Just in time for Thanksgiving, the city of Beverly Hills will finally complete its project management responsibilities to monitor and plug oil wells on the Beverly Hills High School campus. The final oil well of 19 total on Beverly Hills Unified School District property was secured and capped last month as part of a $40 million project.
“We’ve done all the major plugging and now we’re just doing quality control touch-ups,” said Shana Epstein, director of public works for the city of Beverly Hills.
Epstein said she anticipated that the project would be complete by Nov. 24, with just a few “punch list” items outstanding.
The school district was left in the position of having to clean up decades of oil extraction after energy company Venoco Inc., which siphoned its last barrel of oil from BHUSD land on Dec. 31, 2016, filed for bankruptcy in April 2017. As part of Venoco’s $1.1 million annual lease with the city and BHUSD, through which it extracted roughly 300 barrels of crude oil a day, the energy company was obliged to have the site cleaned up by Mar. 31, 2017. However, a bankruptcy judge ruled that Venoco had no further responsibility to monitor the site, making it the responsibility of the school district to monitor and plug the wells.
In 2018, the city took control of the plugging operation after the school district acknowledged it lacked the funding. Epstein said that the city has continued to invoice the school district for all money in excess of the $11 million the City Council agreed to pay toward the process. The city had originally agreed to advance up to $8 million in costs for site monitoring and plugging, but increased the amount as the extent of the financial need became clearer.
“They’ve been timely as we’ve been invoicing them,” Epstein said. “The city took the lead because of the immediacy it needed at the time.”
Board of Education President Isabel Hacker confirmed that outside of some funds given by Venoco and the money given by the city, the school district is paying for the project using money from Measure BH, the $385 million construction bond Beverly Hills voters passed in 2018.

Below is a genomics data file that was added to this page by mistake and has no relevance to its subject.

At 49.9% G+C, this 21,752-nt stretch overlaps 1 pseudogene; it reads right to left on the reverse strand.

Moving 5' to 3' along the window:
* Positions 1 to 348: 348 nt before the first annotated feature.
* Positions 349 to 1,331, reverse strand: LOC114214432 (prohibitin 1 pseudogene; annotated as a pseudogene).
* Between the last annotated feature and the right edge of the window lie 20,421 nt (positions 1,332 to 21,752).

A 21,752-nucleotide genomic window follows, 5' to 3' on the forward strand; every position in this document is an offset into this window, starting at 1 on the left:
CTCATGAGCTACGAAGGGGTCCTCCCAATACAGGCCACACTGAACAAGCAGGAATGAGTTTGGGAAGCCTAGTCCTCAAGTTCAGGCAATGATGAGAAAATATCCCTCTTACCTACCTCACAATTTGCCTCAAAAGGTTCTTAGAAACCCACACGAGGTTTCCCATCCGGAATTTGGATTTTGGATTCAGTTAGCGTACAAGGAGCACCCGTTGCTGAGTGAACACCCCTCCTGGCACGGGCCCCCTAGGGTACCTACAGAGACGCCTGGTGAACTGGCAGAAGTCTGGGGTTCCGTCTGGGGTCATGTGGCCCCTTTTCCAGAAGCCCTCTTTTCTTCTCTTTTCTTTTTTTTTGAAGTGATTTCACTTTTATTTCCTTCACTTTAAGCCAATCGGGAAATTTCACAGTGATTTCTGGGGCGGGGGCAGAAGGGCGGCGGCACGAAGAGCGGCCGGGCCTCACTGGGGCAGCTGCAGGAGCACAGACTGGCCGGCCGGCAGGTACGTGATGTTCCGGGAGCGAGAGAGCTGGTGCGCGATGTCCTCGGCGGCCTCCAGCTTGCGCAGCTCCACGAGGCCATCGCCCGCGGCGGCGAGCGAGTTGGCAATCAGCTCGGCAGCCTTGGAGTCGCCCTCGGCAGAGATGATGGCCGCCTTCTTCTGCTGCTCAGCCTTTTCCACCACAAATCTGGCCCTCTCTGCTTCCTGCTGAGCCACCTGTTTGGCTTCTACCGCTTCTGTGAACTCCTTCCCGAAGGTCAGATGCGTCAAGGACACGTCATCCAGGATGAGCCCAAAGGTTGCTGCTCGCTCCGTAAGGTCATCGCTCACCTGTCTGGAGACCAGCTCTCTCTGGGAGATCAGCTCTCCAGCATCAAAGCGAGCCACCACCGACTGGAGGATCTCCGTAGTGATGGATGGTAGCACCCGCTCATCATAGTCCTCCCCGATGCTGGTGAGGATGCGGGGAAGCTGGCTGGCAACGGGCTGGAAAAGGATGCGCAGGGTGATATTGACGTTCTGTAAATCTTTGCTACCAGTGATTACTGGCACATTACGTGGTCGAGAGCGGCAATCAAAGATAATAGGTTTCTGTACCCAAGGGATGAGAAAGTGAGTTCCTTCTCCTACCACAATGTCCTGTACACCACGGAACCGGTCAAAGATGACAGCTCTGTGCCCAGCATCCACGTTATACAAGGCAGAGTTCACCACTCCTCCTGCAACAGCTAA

“I’m very pleased with the progress. It was an important piece of work that needed to be done. It was proposed to us that it would be a two-year project, and it looks like we’re going to be on schedule,” she said. “With the oversight provided by CALGEM (California Geologic Energy Management Division) over the district’s approved plans to address both the Venoco wells and the [abandoned] wells, BHUSD has made significant progress and is on its way towards finalizing these important projects.”
BHUSD Superintendent Michael Bregy likewise said he was “pleased” to be in the final phase.
Hacker said that in addition to the Venoco wells, two older oil wells had been discovered and plugged on the BHHS campus – Rodeo 107 and Wolfkill 23, with the process paid for by Metro. To date, she said that no additional abandoned oil wells had been identified on BHUSD property. A portion of Metro’s planned Purple Line extension will run directly below BHHS.
Now that its partnership with the city to plug 19 oil wells is scheduled to end, the school district will pay for all additional remediation costs using Measure BH funds as it moves forward on its ongoing construction plans to renovate the high school.
“Remediation is currently underway, but due to the nature and age of these wells, and given their physical interface with the current MTA project, projecting total costs and timelines are challenging at this time,” BHUSD Assistant Superintendent of Business Services Wade Roach said.
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